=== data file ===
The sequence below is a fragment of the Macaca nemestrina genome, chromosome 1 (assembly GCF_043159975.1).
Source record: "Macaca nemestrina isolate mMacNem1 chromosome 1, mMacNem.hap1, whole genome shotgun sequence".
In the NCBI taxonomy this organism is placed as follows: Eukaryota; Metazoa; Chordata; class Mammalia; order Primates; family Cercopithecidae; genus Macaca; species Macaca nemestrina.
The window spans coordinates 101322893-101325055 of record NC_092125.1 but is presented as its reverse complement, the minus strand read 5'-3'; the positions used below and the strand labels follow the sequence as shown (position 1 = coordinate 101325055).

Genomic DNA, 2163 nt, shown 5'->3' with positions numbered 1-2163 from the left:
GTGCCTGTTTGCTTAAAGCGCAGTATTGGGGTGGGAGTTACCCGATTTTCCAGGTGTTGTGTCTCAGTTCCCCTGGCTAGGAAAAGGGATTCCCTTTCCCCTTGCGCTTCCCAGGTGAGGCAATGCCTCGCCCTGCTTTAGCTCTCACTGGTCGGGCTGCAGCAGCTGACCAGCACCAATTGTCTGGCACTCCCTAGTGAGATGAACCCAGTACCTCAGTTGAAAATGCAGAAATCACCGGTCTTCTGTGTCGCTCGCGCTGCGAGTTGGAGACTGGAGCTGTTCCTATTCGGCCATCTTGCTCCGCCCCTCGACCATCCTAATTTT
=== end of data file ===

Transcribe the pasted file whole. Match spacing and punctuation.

The sequence below is a fragment of the Macaca nemestrina genome, chromosome 1 (assembly GCF_043159975.1).
Source record: "Macaca nemestrina isolate mMacNem1 chromosome 1, mMacNem.hap1, whole genome shotgun sequence".
In the NCBI taxonomy this organism is placed as follows: Eukaryota; Metazoa; Chordata; class Mammalia; order Primates; family Cercopithecidae; genus Macaca; species Macaca nemestrina.
The window spans coordinates 101322893-101325055 of record NC_092125.1 but is presented as its reverse complement, the minus strand read 5'-3'; the positions used below and the strand labels follow the sequence as shown (position 1 = coordinate 101325055).

Genomic DNA, 2163 nt, shown 5'->3' with positions numbered 1-2163 from the left:
GTGCCTGTTTGCTTAAAGCGCAGTATTGGGGTGGGAGTTACCCGATTTTCCAGGTGTTGTGTCTCAGTTCCCCTGGCTAGGAAAAGGGATTCCCTTTCCCCTTGCGCTTCCCAGGTGAGGCAATGCCTCGCCCTGCTTTAGCTCTCACTGGTCGGGCTGCAGCAGCTGACCAGCACCAATTGTCTGGCACTCCCTAGTGAGATGAACCCAGTACCTCAGTTGAAAATGCAGAAATCACCGGTCTTCTGTGTCGCTCGCGCTGCGAGTTGGAGACTGGAGCTGTTCCTATTCGGCCATCTTGCTCCGCCCCTCGACCATCCTAATTTT